College students are more stressed out than ever before — at least according to the latest findings of a large, national survey that has been conducted annually for the last 25 years. The survey includes more than 200,000 students attending nearly 300 colleges and asks them to rate how their own mental health stacks up with their classmates' — for example, is it "above average" or in the "highest 10%"?

This somewhat unusual methodology typically results in the statistical Lake Woebegon effect in which most people tend to overestimate themselves in relation to others (it refers to the fictional Lake Woebegon, where "all the women are strong, all the men are good-looking and all the children are above average"). But the most recent results indicate that fewer and fewer freshmen feel like they are in top form in terms of coping with stress.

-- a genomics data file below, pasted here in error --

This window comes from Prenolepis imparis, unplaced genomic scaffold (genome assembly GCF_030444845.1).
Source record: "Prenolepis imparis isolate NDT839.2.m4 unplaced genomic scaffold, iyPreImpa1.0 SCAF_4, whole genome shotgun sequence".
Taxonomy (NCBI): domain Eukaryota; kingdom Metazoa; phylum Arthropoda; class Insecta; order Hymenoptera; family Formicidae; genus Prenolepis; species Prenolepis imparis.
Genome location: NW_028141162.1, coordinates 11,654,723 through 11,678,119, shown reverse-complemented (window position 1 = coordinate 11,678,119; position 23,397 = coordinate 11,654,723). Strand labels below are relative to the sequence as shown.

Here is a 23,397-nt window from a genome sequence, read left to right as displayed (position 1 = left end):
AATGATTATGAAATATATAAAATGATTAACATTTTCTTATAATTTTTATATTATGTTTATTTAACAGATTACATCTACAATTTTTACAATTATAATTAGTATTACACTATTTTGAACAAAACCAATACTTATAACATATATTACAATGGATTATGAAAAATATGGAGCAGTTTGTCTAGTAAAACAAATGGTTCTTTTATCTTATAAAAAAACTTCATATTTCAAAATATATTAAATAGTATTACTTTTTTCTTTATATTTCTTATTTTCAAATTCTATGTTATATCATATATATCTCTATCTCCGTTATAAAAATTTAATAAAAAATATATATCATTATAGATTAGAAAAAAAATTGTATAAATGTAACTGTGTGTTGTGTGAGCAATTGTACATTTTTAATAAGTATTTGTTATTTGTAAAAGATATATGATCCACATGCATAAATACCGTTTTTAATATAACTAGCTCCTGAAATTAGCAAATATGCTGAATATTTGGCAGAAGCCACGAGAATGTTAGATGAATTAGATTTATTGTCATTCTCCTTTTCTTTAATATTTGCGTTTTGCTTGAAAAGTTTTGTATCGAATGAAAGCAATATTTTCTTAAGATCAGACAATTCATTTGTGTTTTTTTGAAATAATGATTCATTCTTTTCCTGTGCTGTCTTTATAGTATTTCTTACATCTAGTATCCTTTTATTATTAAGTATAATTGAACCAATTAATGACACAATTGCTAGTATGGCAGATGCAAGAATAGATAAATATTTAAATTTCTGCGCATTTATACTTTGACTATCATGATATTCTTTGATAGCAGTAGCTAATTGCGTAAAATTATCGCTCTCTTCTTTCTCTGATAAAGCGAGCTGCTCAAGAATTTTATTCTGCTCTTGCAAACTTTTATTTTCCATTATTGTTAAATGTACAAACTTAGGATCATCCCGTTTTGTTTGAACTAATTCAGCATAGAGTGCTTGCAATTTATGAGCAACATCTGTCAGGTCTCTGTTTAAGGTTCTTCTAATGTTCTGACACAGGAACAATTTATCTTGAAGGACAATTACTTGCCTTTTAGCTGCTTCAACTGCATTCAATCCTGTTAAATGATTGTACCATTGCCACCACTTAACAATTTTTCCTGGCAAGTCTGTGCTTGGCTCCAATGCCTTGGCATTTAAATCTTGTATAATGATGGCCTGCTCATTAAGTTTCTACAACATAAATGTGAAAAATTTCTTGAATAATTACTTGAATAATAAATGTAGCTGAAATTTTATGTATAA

A quarter century ago, nearly 70% of freshmen put themselves in the top 10% of mentally stable people in their class; today only 52% rate themselves that highly, down 3 points since last year. Students' self-esteem, however, is still robust: a full 71% of freshmen put themselves in the top 10% in terms of academic abilities. 

It's hard to know what these numbers actually mean: obviously, it's not mathematically possible for 52% or 71% of people to be in the top 10% of anything. And, as I explored in this post earlier today, people's attempts to compare themselves with others are skewed in various ways. Nevertheless, the finding is in line with previous research, which found that almost half of all college students who seek counseling now have a major mental illness. That's more than double the rate seen 10 years ago.